Website of Jewish culture launched

"Tarbut IL" launched this week at residence of British ambassador; goal is to "deepen pluralistic discourse" in Israel.

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March 24, 2013 04:55
2 minute read.
Daniel Posen

posen370. (photo credit: Courtesy, Posen Foundation)

 
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A website dedicated to providing educational resources on Jewish culture to teachers and educators in Israel was launched this week at the residence of the British ambassador.

Tarbut IL, the brainchild of the Posen Foundation in conjunction with the Shalom Hartman Institute, the AVI CHAI foundation and the Center for Educational Technology, was unveiled on Tuesday night with the goal of “deepening pluralistic discourse in Israeli society in general and in the State education system in Israel in particular.”

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Speaking to The Jerusalem Post before the event, Daniel Posen explained that there was a dearth of resources for the study and teaching of Jewish culture.

Despite this, he maintained, the demand for cultural knowledge of the Jewish people is huge.

“The culture of Judaism and the Jewish people, which is thousands of years old, is fascinating, but many people are not interested in its religious trappings,” Posen said.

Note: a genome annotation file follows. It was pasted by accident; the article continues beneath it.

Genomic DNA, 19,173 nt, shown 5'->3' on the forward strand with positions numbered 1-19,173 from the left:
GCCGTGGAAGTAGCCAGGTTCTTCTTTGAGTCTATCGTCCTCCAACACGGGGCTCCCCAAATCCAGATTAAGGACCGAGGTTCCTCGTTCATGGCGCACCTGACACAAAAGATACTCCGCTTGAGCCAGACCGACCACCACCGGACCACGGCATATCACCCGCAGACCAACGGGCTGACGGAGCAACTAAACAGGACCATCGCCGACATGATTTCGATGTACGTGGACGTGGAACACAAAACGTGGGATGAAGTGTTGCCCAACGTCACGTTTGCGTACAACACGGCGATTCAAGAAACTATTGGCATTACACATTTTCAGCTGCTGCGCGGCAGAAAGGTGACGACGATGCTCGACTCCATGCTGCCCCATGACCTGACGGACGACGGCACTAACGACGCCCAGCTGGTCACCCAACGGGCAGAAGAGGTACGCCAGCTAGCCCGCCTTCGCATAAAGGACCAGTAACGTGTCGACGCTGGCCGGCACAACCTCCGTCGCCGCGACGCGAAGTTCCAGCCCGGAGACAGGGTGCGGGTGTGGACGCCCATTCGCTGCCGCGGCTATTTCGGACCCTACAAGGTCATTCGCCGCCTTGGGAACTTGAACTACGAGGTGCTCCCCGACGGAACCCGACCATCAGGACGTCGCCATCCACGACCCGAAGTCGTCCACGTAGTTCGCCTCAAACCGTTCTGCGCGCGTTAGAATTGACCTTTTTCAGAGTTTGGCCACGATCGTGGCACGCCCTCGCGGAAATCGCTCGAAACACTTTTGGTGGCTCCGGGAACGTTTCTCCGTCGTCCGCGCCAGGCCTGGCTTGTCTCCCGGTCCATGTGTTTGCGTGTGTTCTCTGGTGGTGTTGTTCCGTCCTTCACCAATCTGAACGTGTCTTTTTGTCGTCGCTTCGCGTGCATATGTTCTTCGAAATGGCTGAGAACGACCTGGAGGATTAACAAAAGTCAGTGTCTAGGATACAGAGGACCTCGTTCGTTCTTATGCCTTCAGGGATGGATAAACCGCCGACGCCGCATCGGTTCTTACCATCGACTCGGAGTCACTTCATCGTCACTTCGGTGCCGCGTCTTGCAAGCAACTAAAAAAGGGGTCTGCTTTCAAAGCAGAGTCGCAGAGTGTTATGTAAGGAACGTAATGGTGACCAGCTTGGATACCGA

“Our job is that of a service provider for those who don’t find any interest in expressing their Judaism because they’re not religious.”

The purpose of the new website therefore is to strengthen knowledge of the history and development of Jewish secular culture, improve the image and relevance of such in Israel and provide a virtual home for the discussion, teaching and study of Jewish culture.



Some of the educational fields covered by the website include Jewish ethics, social justice, models of Jewish identity and secular, traditional and religious attitudes towards the relationship between morality and religion in Judaism.

Information on Zionism and Israel-Diaspora relations as well as the various affiliations in the Jewish world can be found on the site.

Speaking more broadly about the foundation, Posen explained that large parts of the secular Israeli public are “educationally impoverished” about Judaism and the culture of their people.

“The secular majority have to find ways to bring Jewish education to themselves,” he said.

“The majority of secular Jews have never been interested in rituals, so for those who combine intellectual interest with some cultural practices this is simply another avenue to explore for people who are not interested in structured Jewish organizations.”

Posen admitted that the approach of the website was very academic and would not satisfy the needs of someone looking for religious input, but insisted that there have been different approaches to Judaism throughout history and that the approach of his foundation constitutes an alternative path for those interested in it.

“For those interested in community, this will be an empty vessel for some. But religious structures have not been overly successful and many people opt out, or were never interested,” he explained.

“The attempt here is to capture the interest of those who have never been attracted to the religious aspect of Judaism.”

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